Browsing the web in bed, the iPad Pro is just about light enough to hold in one hand, is a joy. Games look amazing, particularly if they are 3D games which can take advantage of the fast processor and graphics processor on the A9X SoC.

So just how fast is it? The ever-increasing Beyond the PC table of device Geekbench scores (below) shows we have a new winner, beating the iPad Air 2’s score of 4529 by almost 500 points with a score of 4970. This is exceedingly impressive for an ARM CPU, even though, as we always state, these scores have to be taken with a pinch of salt as they are questionably accurate when comparing different CPU architectures, especially Intel.

BeyondThePC Geekbench table

The 3DMark Icestorm Unlimited score is even more impressive at 30561 (see below). It whips the arse of the previous generation of Apple GPU’s, as well as it should, as it supposedly has 12 high-performance GPU cores on the SoC. This GPU is clearly setting the standard for the next generation of SoC’s to beat.

BeyondThePC 3DMark Icestorm Unlimited scores

I may not have paid over the odds for an Apple type cover (and who can blame me?) but once I got the iPad Pro I thought the Apple Pencil would be a good investment, particularly as I have some pretensions to being able to draw with almost tolerable ability. The Apple Pencil looks like this:

However, to pair it to your iPad Pro and charge it on the go you have to do this:

Ha ha ha!

There is a school of thought that Apple has lost its design sensibilities since Steve Jobs, the sociopathic fructivore, died. Looking at the picture above, it is hard not to agree. I cannot imagine him letting something as ridiculous as that out the door!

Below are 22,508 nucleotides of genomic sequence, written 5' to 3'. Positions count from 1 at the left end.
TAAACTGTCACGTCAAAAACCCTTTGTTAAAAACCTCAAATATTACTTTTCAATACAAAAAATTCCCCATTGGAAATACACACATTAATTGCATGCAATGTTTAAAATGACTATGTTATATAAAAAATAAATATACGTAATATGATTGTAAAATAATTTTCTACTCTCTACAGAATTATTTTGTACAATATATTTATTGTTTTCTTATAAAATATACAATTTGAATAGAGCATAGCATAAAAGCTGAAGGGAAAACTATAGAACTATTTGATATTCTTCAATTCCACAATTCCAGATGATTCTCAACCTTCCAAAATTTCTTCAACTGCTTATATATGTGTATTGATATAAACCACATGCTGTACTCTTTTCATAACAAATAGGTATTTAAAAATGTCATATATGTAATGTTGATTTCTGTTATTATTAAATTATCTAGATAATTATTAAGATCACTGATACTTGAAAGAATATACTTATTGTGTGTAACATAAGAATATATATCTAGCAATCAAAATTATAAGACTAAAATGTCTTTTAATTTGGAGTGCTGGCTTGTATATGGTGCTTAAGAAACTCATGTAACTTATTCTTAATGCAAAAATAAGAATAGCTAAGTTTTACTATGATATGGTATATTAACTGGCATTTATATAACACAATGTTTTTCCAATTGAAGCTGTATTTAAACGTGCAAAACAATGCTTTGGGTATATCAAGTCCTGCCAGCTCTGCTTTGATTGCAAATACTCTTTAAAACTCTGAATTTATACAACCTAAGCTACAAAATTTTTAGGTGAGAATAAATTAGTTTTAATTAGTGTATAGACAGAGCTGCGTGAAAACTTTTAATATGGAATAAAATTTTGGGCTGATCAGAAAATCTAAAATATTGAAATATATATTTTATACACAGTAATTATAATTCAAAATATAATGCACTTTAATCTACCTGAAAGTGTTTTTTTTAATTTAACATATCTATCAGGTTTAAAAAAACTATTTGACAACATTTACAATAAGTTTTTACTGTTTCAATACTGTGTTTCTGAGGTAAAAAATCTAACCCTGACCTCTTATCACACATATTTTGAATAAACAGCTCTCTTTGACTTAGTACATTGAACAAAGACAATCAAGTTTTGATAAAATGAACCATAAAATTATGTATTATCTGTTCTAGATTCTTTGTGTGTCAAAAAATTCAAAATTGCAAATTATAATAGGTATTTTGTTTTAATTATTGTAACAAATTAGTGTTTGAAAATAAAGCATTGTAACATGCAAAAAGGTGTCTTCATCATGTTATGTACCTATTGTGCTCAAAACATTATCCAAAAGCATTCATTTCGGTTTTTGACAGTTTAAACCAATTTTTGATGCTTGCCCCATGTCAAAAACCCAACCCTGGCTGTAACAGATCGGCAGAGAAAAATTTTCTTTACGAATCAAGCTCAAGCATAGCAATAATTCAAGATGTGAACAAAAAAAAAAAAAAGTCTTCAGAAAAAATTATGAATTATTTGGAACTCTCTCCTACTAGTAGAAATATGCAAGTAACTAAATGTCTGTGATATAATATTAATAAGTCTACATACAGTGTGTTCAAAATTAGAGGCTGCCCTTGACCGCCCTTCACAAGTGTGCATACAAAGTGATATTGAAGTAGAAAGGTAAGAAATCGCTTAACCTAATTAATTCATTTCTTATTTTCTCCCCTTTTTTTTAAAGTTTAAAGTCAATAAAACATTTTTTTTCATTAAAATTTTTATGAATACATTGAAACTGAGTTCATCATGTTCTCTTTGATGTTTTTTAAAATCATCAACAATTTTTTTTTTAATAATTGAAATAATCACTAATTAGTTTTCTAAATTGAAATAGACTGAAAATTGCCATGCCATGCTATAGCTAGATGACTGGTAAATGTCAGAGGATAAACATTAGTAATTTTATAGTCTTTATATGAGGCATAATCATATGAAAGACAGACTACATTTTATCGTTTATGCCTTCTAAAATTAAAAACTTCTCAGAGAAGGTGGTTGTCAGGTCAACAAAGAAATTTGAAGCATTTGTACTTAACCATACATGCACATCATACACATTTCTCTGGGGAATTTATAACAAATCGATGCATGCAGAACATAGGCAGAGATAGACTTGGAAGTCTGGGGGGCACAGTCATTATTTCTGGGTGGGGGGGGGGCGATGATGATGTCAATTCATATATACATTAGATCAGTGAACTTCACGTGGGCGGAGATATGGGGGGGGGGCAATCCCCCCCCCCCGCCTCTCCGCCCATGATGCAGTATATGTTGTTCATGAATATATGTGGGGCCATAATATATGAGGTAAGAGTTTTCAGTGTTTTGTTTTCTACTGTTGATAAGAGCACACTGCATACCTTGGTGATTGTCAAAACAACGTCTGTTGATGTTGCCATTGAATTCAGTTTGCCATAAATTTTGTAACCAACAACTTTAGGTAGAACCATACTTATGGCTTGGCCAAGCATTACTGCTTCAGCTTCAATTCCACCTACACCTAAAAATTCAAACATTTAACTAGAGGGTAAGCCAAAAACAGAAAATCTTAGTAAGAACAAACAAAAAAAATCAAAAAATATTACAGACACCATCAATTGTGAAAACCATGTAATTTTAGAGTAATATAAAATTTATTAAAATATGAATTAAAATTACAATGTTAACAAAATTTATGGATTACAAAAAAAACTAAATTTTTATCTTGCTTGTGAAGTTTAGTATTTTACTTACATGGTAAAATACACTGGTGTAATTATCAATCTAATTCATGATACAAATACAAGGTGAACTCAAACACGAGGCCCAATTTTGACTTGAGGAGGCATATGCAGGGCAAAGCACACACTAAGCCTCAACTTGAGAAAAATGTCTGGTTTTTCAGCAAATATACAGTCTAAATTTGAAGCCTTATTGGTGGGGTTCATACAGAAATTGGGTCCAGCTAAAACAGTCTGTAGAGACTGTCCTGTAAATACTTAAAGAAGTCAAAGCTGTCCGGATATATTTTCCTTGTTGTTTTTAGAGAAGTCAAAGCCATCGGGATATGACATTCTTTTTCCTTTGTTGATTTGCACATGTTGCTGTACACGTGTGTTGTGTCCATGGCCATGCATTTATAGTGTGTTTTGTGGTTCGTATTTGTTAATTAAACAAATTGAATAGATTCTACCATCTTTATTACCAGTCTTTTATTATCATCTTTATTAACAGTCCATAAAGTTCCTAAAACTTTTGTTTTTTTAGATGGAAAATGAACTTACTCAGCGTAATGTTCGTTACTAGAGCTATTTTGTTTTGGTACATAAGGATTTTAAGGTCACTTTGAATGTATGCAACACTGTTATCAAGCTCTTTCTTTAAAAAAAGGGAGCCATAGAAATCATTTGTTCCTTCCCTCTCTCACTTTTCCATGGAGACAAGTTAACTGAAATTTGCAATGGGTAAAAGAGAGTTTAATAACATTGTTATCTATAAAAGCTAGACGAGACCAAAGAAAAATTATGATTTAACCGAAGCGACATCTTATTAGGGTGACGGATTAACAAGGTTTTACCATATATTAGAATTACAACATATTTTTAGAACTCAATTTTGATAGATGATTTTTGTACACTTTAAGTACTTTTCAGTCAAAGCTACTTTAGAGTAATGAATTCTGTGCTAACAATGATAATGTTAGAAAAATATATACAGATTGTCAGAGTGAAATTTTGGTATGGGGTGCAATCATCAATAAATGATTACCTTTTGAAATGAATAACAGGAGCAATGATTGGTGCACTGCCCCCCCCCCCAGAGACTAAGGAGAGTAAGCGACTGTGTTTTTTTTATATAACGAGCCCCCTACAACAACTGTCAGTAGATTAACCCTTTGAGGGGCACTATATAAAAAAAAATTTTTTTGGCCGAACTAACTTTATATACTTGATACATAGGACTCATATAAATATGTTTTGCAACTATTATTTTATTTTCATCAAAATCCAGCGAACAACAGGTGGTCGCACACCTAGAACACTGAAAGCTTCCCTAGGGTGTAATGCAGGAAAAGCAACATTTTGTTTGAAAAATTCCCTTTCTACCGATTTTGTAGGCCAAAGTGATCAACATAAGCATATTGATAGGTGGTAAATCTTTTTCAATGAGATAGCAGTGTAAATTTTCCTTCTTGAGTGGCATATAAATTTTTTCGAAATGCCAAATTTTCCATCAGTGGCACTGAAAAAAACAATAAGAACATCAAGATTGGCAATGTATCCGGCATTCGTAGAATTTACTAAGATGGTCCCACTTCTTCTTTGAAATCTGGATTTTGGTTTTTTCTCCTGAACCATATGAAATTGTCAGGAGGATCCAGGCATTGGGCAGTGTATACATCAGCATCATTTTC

The Apple Pencil feels at first like it is just a cheap piece of plastic, but it has a weighty solidity and Apple have put all the weight on one side of the pencil so when you put it on you desk it stays where it is and does not roll away.

As I said, I have only briefly played with some drawing/painting packages since getting the iPad Pro and the Apple Pencil, but it does seem extremely responsive with good pressure detection and also a pleasing response to you holding it at different angles. Despite the extremely silly way of charging it, the Apple Pencil is a good addition to the iPad Pro and I thoroughly expect it to produce some half decent pictures with it.

To summarise, the iPad Pro remains primarily a media consumption device, but an extremely good one with its large, high resolution display and fast SoC. There is some scope to be explored using the display for productivity, especially in music composition apps (an area which the iPad has proved a fertile development ground for) and drawing/painting apps. But, having said that, I really do not feel it differentiates itself from the normal iPad, it just feels like a very big iPad. And it still treats me like a bloody toddler!

If you feel that would be a good thing in your life then I would not feel bad recommending it. However, I will shortly be reviewing a different tablet which truly excels at productivity uses. Watch this space!